As our last day in Italy approaches (uh, today) I’d like to reflect on my time here and share some of the discoveries I’ve made in my three weeks in this lovely country. Some of these things are obvious, however, they have become even more clear in my mind as the days passed on. (Accompanying the post is some photos from our days in Sirolo–the seaside town where Nicholas’ family spend their summers)
Basta La Pasta
I’ve always known Italians love their pasta. I mean I do live right on the outskirts of one of America’s most famous “Little Italy” right? But, somewhere in between the insane amounts Tagliatelle Ragu and Gnocchi Pomodoro it hit me like an old “nonna” smacking and rolling out her fresh sheet of home made pasta–Italians eat more pasta than anyone can ever imagine. Now, if you’ve never been to Italy, let me explain to you how the eating works here. For collazione–breakfast–you usually have a (or multiple) coffee along with some sort of pastry filled with a thick, creamy…uh…cream. After a few hours of digesting your machiatto, machiattone, cappucino, and your crazily-sweet pastry, it’s time for pranzo–lunch! Oh, lucky you because guess what is on the menu? Yup, you guess it–pasta! Now, Nicholas and I usually skipped the full on Italian lunch just because our bodies cannot handle that much food in one day–if we’re going to have a huge dinner (which is bound to happen however you slice it) we just have to eat a light lunch (in our minds at least!) However, the typical Italian lunch consists of the primi–the first course which is almost always a pasta dish, secondi–the second course which is usually a piece of meat or something along those lines, and then of course the dolci–the dessert. That’s a lot. Too soon after, just when you have finished digesting your lunch, it’s time to do it all over again at dinner. Dinner–cena–works pretty much the same way lunch does except you usually have a few side dishes, and an after dinner drink as well. It almost always works this way. And while I was shouting “BASTA LA PASTA” (enough of the pasta!) at every dinner, I must say the Italians sure know how to enjoy themselves. I, too, (secretly) enjoyed every second of it. And so did my new friends–my love-handles.
Me driving in Europe would just never work. Not only do I suck at driving stick-shift, but Europeans–mainly Italians–are just crazy drivers. It’s too much for me. Not only are you working with tiny, narrow, curvy roads, but you also have semi trucks working their way down the hill in the opposite direction, coming at you at full speed ahead (not completely in their lane may I add!) Also, Nicholas wanted me to add that Italians love to tailgate. I mean, if you’re going the speed-limit, the person behind you is without-a-doubt mad at you. Once they do get the chance to pass you, they scream profanities and do this little motion with their hand that to me, looks like their doing the chicken dance. I imagine it means something else in Italian. Something a little meaner than the chicken dance. I’m sad they don’t know that it looks like their doing the chicken dance to me. In their minds, they think they’re making me furious with that little hand motion, don’t they? Little do they know it’s making me smile! Anyway, yes, Italians are aggressive drivers!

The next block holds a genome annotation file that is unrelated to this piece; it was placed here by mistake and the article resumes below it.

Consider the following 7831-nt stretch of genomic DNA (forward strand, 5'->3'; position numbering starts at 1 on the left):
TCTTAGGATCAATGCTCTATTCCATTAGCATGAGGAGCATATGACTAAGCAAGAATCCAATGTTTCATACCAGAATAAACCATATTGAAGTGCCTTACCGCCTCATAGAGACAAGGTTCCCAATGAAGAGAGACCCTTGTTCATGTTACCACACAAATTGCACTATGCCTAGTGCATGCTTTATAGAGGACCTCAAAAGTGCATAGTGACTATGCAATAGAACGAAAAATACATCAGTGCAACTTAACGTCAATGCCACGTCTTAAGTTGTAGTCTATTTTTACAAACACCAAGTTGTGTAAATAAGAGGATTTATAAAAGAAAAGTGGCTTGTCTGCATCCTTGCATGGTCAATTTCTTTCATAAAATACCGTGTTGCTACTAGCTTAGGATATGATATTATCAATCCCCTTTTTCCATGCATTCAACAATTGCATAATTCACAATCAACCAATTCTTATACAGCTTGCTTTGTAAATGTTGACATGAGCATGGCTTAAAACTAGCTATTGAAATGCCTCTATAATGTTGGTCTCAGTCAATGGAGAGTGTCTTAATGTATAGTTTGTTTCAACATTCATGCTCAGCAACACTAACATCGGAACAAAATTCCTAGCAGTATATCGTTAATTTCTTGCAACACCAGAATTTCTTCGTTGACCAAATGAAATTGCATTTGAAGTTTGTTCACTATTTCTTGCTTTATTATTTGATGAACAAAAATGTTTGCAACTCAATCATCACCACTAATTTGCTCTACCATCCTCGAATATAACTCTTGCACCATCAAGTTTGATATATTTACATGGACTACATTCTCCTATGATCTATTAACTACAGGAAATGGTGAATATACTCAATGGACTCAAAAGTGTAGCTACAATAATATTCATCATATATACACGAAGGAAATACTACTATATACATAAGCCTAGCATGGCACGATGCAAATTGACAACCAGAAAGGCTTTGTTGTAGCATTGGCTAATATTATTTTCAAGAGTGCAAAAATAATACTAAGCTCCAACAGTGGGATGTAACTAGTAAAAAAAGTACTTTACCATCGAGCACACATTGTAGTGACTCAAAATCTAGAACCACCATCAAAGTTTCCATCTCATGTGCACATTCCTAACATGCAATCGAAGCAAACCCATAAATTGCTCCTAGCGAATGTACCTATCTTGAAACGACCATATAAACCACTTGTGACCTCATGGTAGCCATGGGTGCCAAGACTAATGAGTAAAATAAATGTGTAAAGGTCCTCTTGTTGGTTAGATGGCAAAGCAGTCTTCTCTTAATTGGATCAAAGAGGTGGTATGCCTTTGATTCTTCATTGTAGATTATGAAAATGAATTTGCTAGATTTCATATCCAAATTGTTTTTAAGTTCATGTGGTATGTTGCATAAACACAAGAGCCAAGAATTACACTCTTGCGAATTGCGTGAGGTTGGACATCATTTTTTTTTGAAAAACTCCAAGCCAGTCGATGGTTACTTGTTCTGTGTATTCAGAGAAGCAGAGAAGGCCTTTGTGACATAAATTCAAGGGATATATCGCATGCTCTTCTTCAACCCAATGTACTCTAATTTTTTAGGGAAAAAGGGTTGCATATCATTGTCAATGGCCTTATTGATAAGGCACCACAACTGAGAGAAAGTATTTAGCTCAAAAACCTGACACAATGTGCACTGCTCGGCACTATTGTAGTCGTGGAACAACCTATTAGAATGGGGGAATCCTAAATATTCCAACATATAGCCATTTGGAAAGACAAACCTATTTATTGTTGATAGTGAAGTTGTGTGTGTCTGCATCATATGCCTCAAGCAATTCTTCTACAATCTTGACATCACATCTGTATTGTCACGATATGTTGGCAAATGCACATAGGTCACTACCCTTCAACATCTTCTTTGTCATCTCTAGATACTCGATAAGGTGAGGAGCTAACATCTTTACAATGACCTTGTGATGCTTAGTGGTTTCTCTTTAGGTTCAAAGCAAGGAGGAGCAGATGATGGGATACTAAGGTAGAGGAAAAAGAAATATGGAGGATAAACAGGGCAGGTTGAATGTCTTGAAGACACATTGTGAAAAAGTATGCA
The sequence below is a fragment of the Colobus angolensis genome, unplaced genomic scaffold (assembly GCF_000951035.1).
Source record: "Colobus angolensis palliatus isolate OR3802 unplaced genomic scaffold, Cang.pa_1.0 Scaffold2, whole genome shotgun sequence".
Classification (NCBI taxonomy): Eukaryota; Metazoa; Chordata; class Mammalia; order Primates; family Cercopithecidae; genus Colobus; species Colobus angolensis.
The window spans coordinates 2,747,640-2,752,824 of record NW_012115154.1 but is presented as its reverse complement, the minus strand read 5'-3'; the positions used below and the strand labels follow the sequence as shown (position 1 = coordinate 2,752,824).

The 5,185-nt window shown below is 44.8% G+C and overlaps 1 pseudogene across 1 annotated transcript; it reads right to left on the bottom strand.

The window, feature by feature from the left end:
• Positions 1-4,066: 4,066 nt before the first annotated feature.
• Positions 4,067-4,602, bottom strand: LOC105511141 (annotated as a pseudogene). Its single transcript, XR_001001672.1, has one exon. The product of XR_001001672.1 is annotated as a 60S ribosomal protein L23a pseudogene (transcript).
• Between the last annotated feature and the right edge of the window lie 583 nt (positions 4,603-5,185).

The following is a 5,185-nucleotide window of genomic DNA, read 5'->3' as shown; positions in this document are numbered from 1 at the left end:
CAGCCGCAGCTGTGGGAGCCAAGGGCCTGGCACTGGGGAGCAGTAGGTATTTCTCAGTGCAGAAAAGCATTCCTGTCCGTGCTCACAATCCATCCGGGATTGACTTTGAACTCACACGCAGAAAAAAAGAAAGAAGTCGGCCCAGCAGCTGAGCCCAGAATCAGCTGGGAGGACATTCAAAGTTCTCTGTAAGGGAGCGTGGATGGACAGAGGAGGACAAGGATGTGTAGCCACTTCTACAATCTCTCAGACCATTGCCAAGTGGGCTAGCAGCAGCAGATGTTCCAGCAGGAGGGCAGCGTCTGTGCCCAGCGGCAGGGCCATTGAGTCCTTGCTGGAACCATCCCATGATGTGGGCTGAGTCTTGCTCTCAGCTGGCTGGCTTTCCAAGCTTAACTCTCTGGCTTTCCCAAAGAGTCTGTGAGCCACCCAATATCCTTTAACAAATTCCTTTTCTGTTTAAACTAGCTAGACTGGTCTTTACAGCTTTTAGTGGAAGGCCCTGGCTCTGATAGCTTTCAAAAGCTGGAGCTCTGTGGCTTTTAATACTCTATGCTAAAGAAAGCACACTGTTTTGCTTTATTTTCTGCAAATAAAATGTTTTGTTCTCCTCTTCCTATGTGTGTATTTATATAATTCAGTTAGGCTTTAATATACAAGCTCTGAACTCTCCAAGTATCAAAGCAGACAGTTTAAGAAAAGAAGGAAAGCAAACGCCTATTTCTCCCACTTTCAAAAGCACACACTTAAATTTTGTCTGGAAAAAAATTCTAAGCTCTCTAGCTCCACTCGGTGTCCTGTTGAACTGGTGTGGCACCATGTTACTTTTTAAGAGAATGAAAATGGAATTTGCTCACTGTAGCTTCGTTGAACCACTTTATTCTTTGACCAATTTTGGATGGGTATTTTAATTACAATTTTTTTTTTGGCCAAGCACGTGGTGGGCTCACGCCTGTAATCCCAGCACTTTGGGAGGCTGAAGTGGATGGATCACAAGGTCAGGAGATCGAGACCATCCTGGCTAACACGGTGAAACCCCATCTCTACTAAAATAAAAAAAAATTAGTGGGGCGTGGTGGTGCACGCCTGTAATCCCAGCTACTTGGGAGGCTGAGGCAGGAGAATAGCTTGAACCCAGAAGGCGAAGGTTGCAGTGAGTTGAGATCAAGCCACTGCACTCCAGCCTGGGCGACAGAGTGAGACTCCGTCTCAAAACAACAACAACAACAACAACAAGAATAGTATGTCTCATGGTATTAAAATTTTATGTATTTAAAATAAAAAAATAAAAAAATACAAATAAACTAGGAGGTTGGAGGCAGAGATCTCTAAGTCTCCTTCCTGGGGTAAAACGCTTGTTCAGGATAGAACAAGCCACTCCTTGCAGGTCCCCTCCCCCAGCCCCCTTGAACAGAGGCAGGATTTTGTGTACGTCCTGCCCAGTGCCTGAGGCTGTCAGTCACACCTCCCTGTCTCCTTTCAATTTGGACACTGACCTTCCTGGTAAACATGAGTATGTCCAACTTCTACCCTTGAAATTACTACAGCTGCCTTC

It’s buonoooo not benne!!!
I’ve tried to explain this one to Nicholas, however, I don’t think he quite gets it because he is a native Italian speaker and just doesn’t really have to deal with it. But, after taking Italian classes, I feel that my Italian is at a point where I understand almost everything but have some trouble (maybe it has to do with confidence) speaking the actual words. In other (not italian!) words, I know exactly what to say, I just have some trouble actually saying it. However, when I do finally muster up enough confidence to actually say something to someone, I’m always looked at with a funny face. The kind of face that makes me feel like the person listening to me is offended at how I said what I said–catch my drift? It makes me feel like I’ve said something the wrong way even though I know I haven’t. And, sadly, it makes me not want to say anything in Italian again. I’m sure this applies to any person hearing their native-language from a foreigner, however, don’t I get some points for trying?
Some Final Thoughts?
-Water is not free. Unless you ask for tap water which might be accompanied with a what-are-you-thinking-face.
-Italian television is just like Hispanic television (at least Miami type Hispanic television)
-Italian Zara sales are much better than American Zara’s sales. Way better.
-Campari Soda’s are the best drink eveeeeer.
-Americans (and America it self!) have a lot of learn. But so do all of us.
And, that’s it! Ciao, Italy. I love you, but I have to leave you. It’s not you, it’s me. I’m off to my favorite city in the entire world (even though I’ve never been!)–Paris! I can’t wait.